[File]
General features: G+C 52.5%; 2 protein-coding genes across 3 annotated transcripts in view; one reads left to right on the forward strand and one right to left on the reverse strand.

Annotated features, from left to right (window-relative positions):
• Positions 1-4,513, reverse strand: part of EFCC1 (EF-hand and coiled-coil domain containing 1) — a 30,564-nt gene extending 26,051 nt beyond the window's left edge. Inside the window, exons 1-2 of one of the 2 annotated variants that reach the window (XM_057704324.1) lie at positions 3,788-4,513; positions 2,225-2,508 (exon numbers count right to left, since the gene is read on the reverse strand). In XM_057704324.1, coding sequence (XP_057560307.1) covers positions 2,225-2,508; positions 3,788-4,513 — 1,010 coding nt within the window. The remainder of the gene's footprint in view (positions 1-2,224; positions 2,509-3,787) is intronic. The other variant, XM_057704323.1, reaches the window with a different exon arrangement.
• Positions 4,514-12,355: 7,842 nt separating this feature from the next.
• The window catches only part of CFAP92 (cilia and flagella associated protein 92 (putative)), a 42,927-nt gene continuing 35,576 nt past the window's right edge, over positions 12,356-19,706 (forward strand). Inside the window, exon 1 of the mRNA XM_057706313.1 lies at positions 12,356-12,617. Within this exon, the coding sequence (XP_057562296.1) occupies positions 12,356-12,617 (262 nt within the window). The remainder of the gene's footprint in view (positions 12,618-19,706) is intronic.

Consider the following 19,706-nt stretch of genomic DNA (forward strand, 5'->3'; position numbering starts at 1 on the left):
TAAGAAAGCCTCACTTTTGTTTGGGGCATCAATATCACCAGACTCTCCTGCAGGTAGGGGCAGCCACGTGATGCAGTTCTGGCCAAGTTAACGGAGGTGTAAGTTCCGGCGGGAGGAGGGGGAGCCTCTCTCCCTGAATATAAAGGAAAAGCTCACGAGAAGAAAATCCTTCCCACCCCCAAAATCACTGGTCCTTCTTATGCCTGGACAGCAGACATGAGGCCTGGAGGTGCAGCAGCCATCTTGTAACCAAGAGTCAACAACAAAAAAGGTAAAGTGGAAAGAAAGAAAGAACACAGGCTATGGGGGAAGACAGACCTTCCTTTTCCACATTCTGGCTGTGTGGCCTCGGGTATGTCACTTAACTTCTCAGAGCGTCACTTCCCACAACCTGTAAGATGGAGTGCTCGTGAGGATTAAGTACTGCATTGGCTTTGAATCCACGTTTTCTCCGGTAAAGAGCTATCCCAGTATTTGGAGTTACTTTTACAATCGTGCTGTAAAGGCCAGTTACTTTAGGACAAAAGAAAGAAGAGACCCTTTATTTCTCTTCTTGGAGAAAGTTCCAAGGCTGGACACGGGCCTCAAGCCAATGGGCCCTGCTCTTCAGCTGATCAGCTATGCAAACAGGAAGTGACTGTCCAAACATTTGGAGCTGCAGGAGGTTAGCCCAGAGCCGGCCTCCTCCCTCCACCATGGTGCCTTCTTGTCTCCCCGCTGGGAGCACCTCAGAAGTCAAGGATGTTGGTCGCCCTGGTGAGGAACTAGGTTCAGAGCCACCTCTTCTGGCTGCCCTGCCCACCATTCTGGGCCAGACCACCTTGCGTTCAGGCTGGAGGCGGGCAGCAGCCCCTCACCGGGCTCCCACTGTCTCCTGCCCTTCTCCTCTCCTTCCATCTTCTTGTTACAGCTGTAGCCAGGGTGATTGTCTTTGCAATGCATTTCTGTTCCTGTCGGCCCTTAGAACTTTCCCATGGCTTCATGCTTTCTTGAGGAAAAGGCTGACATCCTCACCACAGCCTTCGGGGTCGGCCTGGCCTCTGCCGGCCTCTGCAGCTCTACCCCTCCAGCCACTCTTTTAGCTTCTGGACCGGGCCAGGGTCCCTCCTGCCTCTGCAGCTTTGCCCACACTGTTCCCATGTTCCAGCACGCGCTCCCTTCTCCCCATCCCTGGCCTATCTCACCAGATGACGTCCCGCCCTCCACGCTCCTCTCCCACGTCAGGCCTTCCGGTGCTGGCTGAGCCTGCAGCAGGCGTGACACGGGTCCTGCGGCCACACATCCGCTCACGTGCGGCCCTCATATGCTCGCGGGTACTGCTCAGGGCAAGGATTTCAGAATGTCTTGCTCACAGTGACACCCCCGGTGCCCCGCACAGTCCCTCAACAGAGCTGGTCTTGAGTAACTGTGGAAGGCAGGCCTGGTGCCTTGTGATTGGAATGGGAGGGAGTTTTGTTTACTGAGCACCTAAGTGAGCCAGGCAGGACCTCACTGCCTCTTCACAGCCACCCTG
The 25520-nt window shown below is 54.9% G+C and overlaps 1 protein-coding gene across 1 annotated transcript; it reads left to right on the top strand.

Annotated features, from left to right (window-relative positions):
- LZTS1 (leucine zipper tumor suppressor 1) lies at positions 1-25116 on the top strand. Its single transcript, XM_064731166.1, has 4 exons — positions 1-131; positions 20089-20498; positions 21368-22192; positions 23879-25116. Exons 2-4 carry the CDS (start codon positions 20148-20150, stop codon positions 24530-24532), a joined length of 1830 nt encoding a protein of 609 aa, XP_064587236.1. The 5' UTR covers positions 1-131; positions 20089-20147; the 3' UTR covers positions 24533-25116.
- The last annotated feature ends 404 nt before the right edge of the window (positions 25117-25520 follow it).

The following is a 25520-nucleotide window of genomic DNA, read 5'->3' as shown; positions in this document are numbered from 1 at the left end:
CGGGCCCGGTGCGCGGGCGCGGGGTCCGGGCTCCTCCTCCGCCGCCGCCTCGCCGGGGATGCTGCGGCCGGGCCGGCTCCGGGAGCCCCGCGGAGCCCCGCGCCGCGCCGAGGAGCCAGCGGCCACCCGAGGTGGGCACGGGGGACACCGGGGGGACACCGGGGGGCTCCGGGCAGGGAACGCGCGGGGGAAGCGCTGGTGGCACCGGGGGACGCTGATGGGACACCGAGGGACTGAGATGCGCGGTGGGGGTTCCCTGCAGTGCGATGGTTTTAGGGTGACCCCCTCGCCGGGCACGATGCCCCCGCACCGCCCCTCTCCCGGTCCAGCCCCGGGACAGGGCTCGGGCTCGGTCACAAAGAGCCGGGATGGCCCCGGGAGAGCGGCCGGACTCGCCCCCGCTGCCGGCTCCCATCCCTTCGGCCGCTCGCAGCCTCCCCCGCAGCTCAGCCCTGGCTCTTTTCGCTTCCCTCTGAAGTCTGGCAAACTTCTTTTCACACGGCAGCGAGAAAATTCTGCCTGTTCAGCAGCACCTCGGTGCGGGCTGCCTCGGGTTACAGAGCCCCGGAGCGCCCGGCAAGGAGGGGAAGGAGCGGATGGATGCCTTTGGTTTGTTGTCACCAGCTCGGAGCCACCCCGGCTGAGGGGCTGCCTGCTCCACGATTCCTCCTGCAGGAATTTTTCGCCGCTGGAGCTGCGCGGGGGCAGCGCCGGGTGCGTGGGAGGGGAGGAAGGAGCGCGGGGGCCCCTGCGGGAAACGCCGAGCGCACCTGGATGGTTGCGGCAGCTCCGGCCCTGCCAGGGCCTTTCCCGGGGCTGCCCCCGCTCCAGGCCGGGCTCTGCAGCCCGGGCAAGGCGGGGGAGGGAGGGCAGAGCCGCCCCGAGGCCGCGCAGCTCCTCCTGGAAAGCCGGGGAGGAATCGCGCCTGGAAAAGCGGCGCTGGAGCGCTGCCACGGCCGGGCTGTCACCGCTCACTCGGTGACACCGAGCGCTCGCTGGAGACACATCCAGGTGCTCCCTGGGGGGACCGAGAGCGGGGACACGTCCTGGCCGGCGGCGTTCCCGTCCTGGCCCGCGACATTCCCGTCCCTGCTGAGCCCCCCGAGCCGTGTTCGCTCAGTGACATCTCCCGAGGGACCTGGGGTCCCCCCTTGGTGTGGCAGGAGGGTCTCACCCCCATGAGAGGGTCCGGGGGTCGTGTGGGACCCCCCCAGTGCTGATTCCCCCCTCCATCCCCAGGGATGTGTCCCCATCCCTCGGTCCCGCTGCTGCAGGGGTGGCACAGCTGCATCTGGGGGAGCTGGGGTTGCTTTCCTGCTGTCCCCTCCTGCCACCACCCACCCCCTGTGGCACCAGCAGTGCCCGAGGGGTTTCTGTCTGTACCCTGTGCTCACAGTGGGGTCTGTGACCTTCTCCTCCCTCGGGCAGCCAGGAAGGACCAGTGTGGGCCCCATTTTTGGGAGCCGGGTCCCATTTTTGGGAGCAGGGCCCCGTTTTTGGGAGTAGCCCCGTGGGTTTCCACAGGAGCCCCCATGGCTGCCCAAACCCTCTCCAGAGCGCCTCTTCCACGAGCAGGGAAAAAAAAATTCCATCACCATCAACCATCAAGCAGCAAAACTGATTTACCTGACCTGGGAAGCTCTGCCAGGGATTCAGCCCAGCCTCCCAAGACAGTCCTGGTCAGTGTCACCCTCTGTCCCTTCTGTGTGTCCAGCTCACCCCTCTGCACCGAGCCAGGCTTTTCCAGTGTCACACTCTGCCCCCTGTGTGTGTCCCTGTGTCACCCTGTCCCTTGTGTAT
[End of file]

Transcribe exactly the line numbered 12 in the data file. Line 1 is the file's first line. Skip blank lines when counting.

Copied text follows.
The following is a 25520-nucleotide window of genomic DNA, read 5'->3' as shown; positions in this document are numbered from 1 at the left end: